Young Japanese men and women are ditching the car as a status symbol, sparking concern for car companies.
Jan 7, 2009 The Oregonian
Research shows that of the ten vehicles most popular with 16-35-year olds, not one comes from the Big Three U.S. manufacturers. CampusProgress.org argues that it will take more than a bailout to attract younger customers.
Jan 5, 2009 Campus Progress
Michael Moore writes that the only bailout of the Big 3 automakers that makes any sense is a government takeover that re-tools the industry to build sustainable transportation modes including trains, buses, subways and light rail.
Dec 6, 2008 michaelmoore.com
A victim of soaring gas prices, a slumping economy and a changing public consciousness, the Hummer appears headed for extinction.
Dec 5, 2008 Salon.com
Like the major automakers, cities have been warned for years that they need to rein in sprawl and become more energy-efficient; and having neglected these warnings must now restructure how they operate, says Jack Diamond of the Globe and Mail.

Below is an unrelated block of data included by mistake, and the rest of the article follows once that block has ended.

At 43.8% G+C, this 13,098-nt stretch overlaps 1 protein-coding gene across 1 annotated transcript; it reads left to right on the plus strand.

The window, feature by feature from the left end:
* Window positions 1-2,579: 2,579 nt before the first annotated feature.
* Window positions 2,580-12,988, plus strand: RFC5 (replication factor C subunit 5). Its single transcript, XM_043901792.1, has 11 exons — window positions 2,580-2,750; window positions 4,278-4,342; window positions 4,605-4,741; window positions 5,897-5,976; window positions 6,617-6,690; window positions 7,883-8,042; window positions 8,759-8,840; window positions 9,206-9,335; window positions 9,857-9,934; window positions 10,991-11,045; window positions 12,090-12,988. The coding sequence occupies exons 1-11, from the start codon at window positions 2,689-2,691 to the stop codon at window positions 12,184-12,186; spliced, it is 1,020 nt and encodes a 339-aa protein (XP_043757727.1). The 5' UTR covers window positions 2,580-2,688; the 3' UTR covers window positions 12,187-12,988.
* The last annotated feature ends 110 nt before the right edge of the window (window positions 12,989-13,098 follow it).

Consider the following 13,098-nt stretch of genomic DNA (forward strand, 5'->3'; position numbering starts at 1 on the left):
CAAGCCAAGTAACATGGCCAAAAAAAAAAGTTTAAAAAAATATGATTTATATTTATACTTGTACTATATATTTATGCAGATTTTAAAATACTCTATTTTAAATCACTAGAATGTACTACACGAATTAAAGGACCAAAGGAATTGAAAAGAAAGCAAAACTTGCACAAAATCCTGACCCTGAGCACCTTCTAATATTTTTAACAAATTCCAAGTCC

Dec 2, 2008 The Globe and Mail
As the federal government prepares to bail out the flailing U.S. automotive industry, it should think about changing the face of the industry from carmaker to "transportmaker", according to Robert Goodman.
Nov 17, 2008 The New York Times
Now that General Motors is facing financial ruin and seeking a federal bailout, Harvey Wasserman argues that before it receives any help, GM must redress its participation in the conspiracy to destroy America's mass transit system.
Nov 17, 2008 CommonDreams
Electric car start-up in Silicon Valley said Wednesday that it would lay off employees and delay production of its second car, the Model S, until 2011.
Oct 18, 2008 The New York Times
<p>The California Air Resources board is expected to approve a new propane-fueled engine this week, opening the door for an alternative fuel source for cars and trucks. Supporters say its also convenient because distribution channels already exist.</p>
Jun 10, 2008 CNET News
<p>City Hall in Windsor and the provincial government of Ontario are following the wrong path to revitalization, argue the creators of an influential website called Scaledown Windsor, who think Canada's 'motor city' needs to be reinvented.</p>
Apr 23, 2008 The Globe and Mail